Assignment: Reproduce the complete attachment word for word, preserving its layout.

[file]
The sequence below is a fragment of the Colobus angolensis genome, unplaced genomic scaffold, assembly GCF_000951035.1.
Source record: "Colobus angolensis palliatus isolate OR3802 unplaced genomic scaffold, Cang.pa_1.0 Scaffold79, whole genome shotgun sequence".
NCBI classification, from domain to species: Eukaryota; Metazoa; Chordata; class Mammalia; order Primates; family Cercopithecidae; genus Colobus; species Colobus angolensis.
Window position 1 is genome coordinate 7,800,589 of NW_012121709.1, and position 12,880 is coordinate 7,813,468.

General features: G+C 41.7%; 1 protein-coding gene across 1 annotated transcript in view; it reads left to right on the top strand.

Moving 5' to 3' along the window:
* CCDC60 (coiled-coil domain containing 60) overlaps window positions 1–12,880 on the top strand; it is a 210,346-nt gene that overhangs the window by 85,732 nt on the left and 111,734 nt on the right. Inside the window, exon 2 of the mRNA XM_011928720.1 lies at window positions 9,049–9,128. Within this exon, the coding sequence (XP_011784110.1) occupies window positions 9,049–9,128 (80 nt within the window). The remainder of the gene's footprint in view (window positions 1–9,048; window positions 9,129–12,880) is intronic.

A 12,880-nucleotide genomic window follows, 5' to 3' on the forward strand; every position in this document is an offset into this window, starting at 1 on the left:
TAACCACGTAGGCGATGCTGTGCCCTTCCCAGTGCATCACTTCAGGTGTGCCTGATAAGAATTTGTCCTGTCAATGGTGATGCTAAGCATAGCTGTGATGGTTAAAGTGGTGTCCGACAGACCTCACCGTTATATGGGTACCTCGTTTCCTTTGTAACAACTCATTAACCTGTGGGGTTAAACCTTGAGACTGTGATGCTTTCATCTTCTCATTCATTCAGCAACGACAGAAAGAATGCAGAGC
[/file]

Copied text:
The sequence below is a fragment of the Colobus angolensis genome, unplaced genomic scaffold, assembly GCF_000951035.1.
Source record: "Colobus angolensis palliatus isolate OR3802 unplaced genomic scaffold, Cang.pa_1.0 Scaffold79, whole genome shotgun sequence".
NCBI classification, from domain to species: Eukaryota; Metazoa; Chordata; class Mammalia; order Primates; family Cercopithecidae; genus Colobus; species Colobus angolensis.
Window position 1 is genome coordinate 7,800,589 of NW_012121709.1, and position 12,880 is coordinate 7,813,468.

General features: G+C 41.7%; 1 protein-coding gene across 1 annotated transcript in view; it reads left to right on the top strand.

Moving 5' to 3' along the window:
* CCDC60 (coiled-coil domain containing 60) overlaps window positions 1–12,880 on the top strand; it is a 210,346-nt gene that overhangs the window by 85,732 nt on the left and 111,734 nt on the right. Inside the window, exon 2 of the mRNA XM_011928720.1 lies at window positions 9,049–9,128. Within this exon, the coding sequence (XP_011784110.1) occupies window positions 9,049–9,128 (80 nt within the window). The remainder of the gene's footprint in view (window positions 1–9,048; window positions 9,129–12,880) is intronic.

A 12,880-nucleotide genomic window follows, 5' to 3' on the forward strand; every position in this document is an offset into this window, starting at 1 on the left:
TAACCACGTAGGCGATGCTGTGCCCTTCCCAGTGCATCACTTCAGGTGTGCCTGATAAGAATTTGTCCTGTCAATGGTGATGCTAAGCATAGCTGTGATGGTTAAAGTGGTGTCCGACAGACCTCACCGTTATATGGGTACCTCGTTTCCTTTGTAACAACTCATTAACCTGTGGGGTTAAACCTTGAGACTGTGATGCTTTCATCTTCTCATTCATTCAGCAACGACAGAAAGAATGCAGAGC